Helen Dunmore

Image by Caroline Forbes

Wild strawberries

Wild strawberries

What I get I bring home to you:
a dark handful, sweet-edged,
dissolving in one mouthful.

I bother to bring them for you
though they're so quickly over,
pulpless, sliding to juice

a grainy rub on the tongue
and the taste's gone. If you remember
we were in the woods at wild strawberry time

and I was making a basket of dockleaves
to hold what you'd picked,
but the cold leaves unplaited themselves

and slid apart, and again unplaited themselves
until I gave up and ate wild strawberries
out of your hands for sweetness.

I lipped at your palm -
the little salt edge there,
the tang of money you'd handled.

As we stayed in the wood, hidden,
we heard the sound system below us
calling the winners at Chepstow,
faint as the breeze turned.

The sun came out on us, the shade blotches
went hazel: we heard names
bubble like stock-doves over the woods

as jockeys in stained silks gentled
those sweat-dark, shuddering horses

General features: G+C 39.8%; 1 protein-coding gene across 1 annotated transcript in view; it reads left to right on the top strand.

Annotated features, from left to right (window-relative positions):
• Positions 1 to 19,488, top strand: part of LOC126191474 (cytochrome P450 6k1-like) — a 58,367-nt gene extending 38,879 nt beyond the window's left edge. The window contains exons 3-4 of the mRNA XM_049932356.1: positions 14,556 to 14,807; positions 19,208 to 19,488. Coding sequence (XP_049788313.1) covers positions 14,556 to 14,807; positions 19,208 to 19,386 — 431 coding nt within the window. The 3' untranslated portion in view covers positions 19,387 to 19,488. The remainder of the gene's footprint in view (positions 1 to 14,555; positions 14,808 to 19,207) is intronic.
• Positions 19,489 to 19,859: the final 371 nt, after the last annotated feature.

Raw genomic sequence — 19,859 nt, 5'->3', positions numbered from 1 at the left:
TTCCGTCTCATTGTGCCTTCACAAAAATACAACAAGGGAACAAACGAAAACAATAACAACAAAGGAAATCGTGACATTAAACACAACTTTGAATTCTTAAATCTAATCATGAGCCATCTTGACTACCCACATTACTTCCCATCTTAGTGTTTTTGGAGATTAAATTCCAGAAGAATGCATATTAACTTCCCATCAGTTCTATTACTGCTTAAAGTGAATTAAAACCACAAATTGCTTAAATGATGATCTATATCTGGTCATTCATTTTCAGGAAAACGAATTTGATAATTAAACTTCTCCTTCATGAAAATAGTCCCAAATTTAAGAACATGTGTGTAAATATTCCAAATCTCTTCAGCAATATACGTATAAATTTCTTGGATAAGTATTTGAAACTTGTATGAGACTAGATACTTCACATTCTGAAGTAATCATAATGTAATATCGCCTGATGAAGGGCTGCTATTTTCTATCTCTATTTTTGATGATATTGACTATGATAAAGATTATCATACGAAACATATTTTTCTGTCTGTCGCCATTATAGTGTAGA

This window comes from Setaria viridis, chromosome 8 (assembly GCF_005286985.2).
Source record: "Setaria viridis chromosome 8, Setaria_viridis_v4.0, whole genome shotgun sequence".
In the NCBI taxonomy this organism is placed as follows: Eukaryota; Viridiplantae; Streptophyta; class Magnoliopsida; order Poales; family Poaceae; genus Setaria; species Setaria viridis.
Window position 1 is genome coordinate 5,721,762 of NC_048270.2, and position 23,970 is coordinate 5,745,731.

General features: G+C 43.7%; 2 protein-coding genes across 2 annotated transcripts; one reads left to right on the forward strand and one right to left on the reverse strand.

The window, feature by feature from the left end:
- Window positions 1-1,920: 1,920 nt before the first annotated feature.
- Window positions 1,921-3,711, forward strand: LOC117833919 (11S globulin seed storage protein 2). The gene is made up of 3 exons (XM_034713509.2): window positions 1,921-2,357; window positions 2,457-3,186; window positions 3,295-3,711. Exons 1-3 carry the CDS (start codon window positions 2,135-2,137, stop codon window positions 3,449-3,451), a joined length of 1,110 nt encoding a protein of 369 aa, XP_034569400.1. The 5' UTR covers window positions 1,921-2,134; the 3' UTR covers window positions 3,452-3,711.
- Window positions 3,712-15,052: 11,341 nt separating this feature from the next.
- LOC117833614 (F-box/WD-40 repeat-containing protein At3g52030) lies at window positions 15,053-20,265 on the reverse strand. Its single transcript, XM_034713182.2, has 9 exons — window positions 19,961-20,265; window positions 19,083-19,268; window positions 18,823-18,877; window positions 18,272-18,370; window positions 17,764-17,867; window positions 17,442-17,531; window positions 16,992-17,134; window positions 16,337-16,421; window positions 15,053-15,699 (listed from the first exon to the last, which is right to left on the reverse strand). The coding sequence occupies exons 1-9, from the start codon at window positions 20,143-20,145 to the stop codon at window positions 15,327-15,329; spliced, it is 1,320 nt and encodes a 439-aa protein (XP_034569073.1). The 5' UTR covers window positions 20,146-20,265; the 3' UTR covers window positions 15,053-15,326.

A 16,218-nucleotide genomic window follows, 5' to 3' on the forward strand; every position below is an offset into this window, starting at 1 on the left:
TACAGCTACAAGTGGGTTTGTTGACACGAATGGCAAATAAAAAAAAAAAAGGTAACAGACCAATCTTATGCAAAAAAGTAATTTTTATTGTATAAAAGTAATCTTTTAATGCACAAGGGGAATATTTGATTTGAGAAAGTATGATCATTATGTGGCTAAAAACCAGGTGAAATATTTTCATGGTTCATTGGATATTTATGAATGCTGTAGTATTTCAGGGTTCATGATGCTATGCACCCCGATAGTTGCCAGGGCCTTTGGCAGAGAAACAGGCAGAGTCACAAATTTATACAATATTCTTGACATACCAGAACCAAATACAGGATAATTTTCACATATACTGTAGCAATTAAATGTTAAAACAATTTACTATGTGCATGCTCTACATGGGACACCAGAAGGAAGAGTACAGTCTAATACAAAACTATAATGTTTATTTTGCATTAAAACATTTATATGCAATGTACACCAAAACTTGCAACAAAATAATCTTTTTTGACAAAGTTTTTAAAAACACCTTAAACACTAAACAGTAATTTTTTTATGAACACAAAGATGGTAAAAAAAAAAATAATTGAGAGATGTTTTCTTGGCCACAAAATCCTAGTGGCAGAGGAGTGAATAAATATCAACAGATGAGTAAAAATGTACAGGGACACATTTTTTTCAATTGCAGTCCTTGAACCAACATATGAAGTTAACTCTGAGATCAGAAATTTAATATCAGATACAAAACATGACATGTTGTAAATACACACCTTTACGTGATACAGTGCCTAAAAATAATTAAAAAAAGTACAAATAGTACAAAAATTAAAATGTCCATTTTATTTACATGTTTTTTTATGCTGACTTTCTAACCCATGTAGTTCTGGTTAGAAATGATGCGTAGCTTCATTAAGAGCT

down to the walk.

from Out of the Blue, New & Selected Poems (Bloodaxe Books, 2001), © Helen Dunmore 2001, used by permission of the author and the publisher


Helen Dunmore

Helen Dunmore Reading from her poems

1I owned a woman once

2Glad of these times

3City lilacs

4Wild strawberries

5Extract from translation of Piers Plowman

6Bristol Docks

7Jacob's drum

8Those shady girls

9A cow here in the June meadow

10In the Desert Knowing Nothing

11Poem on the Obliteration of 100,000 Iraqi Soldiers

12Dolphins whistling

13The grey lilo

14Patrick I

15Mr Lear's ring

16The butcher's daughter

17That violet-haired lady

18To Virgil


20The sea skater

21Three Ways of Recovering a Body

22The surgeon husband

23The Silent Man in Waterstone's




27The Deciphering

28May voyage

Books by Helen Dunmore